Far too many states are not doing enough to protect motorists, says a prominent group that focuses on driving dangers and pushes for laws to curb them.
Too many states fail to restrict texting on cellphones, or do not require the use of seat belts and motorcycle helmets, according to the Advocates for Highway and Auto Safety “2012 Roadmap to State Highway Safety Laws.”
The report draws on statistics and information from the National Highway Traffic Safety Administration (NHTSA) and the Centers for Disease Control and Prevention (CDC), among other government agencies.
“Motor vehicle crashes are the leading cause of death for all Americans between the ages of 5 and 34 — every day, 90 people in this country don’t make it home and needlessly die on our roads and highways,” said Jacqueline Gillan, the Advocates for Highway and Auto Safety’s president, at a recent press conference. “We have the solutions (to reduce) highway deaths and injuries and costs. Unfortunately, many of these safety laws are simply not considered an urgent priority by our elected leaders and end up in the legislative graveyard.”
‘Crash tax’ of $750 per person for insurance and medical services
Mark Rosekind, a member of the National Transportation Safety Board (NTSB), said at the press conference that there were 5.4 million crashes in 2010, with 32,885 deaths and more than 2.2 million injuries. The accidents, he added, cost the nation about $230 billion in medical services, auto insurance, health insurance, emergency services and other associated expenses.
This is equivalent to a “crash tax” of more than $750 for every person, according to the Advocates for Highway and Auto Safety.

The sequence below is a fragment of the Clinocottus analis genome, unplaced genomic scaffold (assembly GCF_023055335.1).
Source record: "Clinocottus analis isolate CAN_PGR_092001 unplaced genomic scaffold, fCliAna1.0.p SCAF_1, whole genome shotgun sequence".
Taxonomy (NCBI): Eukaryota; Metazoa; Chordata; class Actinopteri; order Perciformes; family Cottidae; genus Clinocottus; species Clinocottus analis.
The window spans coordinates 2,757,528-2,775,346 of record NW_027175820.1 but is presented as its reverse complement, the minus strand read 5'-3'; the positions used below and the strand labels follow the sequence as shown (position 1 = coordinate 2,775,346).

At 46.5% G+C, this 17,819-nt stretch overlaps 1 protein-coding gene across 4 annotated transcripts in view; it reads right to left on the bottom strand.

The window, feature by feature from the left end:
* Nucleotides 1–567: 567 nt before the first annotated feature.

“The numbers are staggering,” Rosekind said.
In pushing for lawmaker action, the “2012 Roadmap” report makes several key points, including:
- Texting – The NHTSA says there were 3,092 deaths in 2010 related to distracted driving, including text messaging. “Crash risk is dramatic — as much as four times higher — when a driver is using a mobile phone, with no significant safety difference between hand-held and hands-free phones observed in many studies,” according to the report, which points out that 18 states do not restrict texting. Those states are Alabama, Arizona, Florida, Hawaii, Idaho, Iowa, Missouri, Mississippi, Montana, Nebraska, New Mexico, Ohio, Oklahoma, South Carolina, South Dakota, Texas, Virginia and West Virginia. Though it’s not just teens texting, crashes involving teen drivers cost $42 billion annually.
- Seat belts – There were 22,187 passenger deaths in accidents in 2010; 51 percent of the victims did not wear seat belts, according to the NHTSA. Further, the safety advocacy group notes that “deaths and injuries that result from non-use of seat belts cost society an estimated $60 billion annually in medical care, lost productivity and other injury-related costs … society bears 74 percent of the cost through increased insurance premiums, taxes and health care costs.” Eighteen states do not make seat belts mandatory: Arizona, Colorado, Idaho, Massachusetts, Missouri, Montana, Nebraska, Nevada, New Hampshire, North Dakota, Ohio, Pennsylvania, South Dakota, Utah, Vermont, Virginia, West Virginia and Wyoming.